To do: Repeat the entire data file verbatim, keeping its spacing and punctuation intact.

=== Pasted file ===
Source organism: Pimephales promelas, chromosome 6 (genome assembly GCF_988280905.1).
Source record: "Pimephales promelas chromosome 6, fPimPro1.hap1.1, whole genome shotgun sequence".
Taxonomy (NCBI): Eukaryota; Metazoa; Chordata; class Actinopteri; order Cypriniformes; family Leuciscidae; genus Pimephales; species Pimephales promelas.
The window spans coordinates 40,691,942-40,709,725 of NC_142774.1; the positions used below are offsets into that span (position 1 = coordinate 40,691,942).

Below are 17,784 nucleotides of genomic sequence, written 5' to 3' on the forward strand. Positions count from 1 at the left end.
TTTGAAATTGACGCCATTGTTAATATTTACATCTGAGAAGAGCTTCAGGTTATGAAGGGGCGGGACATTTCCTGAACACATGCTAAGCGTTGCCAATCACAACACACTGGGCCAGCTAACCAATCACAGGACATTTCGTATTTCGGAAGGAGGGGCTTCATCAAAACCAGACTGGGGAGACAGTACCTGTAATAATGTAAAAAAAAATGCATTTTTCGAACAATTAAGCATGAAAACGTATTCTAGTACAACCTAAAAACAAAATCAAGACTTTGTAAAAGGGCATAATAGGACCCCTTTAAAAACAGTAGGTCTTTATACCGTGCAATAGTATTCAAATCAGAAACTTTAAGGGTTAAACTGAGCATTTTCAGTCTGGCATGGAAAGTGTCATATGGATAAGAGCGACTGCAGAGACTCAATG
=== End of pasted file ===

Source organism: Pimephales promelas, chromosome 6 (genome assembly GCF_988280905.1).
Source record: "Pimephales promelas chromosome 6, fPimPro1.hap1.1, whole genome shotgun sequence".
Taxonomy (NCBI): Eukaryota; Metazoa; Chordata; class Actinopteri; order Cypriniformes; family Leuciscidae; genus Pimephales; species Pimephales promelas.
The window spans coordinates 40,691,942-40,709,725 of NC_142774.1; the positions used below are offsets into that span (position 1 = coordinate 40,691,942).

Below are 17,784 nucleotides of genomic sequence, written 5' to 3' on the forward strand. Positions count from 1 at the left end.
TTTGAAATTGACGCCATTGTTAATATTTACATCTGAGAAGAGCTTCAGGTTATGAAGGGGCGGGACATTTCCTGAACACATGCTAAGCGTTGCCAATCACAACACACTGGGCCAGCTAACCAATCACAGGACATTTCGTATTTCGGAAGGAGGGGCTTCATCAAAACCAGACTGGGGAGACAGTACCTGTAATAATGTAAAAAAAAATGCATTTTTCGAACAATTAAGCATGAAAACGTATTCTAGTACAACCTAAAAACAAAATCAAGACTTTGTAAAAGGGCATAATAGGACCCCTTTAAAAACAGTAGGTCTTTATACCGTGCAATAGTATTCAAATCAGAAACTTTAAGGGTTAAACTGAGCATTTTCAGTCTGGCATGGAAAGTGTCATATGGATAAGAGCGACTGCAGAGACTCAATG